The federal Labor caucus this morning voted on whether it should be led by Gillard or Rudd.
Gillard retained leadership after receiving 71 votes compared to Rudd's 31 votes.
Rudd will now be relocated to the backbench and has previously stated he would not make any future tilt for the role.
However, there is a precedent over these matters in the Labor party dating back to the leadership struggle between Paul Keating and Bob Hawke.
Keating lost his first ballot for the top job against Hawke by 66 votes to 44 in June, 1991 but when he made a second challenge six months later he won by 56 votes to 51.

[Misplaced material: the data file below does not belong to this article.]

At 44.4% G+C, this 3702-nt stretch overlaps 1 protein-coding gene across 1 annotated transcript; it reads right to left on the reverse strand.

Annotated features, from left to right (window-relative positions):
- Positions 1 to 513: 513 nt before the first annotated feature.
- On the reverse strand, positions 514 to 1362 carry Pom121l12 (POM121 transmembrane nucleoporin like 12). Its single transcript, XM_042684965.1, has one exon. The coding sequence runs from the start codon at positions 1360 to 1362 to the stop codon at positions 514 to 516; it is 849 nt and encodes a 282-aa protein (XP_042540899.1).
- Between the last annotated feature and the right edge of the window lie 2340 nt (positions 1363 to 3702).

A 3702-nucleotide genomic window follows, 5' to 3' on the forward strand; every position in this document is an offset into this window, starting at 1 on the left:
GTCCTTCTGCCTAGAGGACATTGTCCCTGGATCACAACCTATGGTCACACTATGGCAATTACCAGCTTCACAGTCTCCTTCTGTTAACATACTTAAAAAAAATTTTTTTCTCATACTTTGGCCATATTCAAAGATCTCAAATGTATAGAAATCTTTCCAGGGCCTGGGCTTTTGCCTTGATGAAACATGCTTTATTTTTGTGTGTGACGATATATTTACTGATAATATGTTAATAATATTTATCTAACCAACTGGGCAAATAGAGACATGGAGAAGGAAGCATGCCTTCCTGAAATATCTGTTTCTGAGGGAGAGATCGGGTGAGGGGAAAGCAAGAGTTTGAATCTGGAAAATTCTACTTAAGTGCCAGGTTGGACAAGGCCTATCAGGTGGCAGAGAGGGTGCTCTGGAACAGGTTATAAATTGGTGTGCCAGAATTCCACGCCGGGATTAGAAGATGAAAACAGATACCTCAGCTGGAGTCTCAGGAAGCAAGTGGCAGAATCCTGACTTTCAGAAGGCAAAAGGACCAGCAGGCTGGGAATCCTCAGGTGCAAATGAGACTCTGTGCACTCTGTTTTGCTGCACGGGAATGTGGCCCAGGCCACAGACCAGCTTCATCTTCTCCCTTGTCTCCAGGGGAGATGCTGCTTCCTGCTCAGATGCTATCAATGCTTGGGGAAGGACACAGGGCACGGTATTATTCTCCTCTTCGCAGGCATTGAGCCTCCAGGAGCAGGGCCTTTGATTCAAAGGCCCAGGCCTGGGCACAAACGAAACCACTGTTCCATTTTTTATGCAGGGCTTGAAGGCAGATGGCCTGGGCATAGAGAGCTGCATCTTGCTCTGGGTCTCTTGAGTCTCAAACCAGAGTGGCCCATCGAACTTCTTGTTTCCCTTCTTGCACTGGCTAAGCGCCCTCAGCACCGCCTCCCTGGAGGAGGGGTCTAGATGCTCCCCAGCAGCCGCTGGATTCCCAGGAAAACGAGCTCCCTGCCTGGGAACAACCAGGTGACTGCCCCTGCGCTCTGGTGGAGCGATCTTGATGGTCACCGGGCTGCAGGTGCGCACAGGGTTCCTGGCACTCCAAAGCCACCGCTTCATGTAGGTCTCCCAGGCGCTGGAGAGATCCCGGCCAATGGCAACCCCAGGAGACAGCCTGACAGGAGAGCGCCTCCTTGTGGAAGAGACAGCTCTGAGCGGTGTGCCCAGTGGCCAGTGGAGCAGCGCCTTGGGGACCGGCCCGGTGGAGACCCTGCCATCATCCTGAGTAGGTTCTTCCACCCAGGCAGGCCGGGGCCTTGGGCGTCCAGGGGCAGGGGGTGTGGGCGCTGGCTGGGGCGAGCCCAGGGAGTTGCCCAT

Rudd was dumped as prime minister in 2010 after a leadership showdown with his then deputy Gillard and ended up becoming foreign affairs minister.
However, Rudd resigned from this position last week, taking a swipe at the "faceless men" or union-related factional leaders within the Labor ranks who backed Gillard into power in 2010.
On Friday, Rudd announced he would be contesting the leadership of the Labor Party, despite many commentators saying he would not have the numbers in the caucus to get across the line.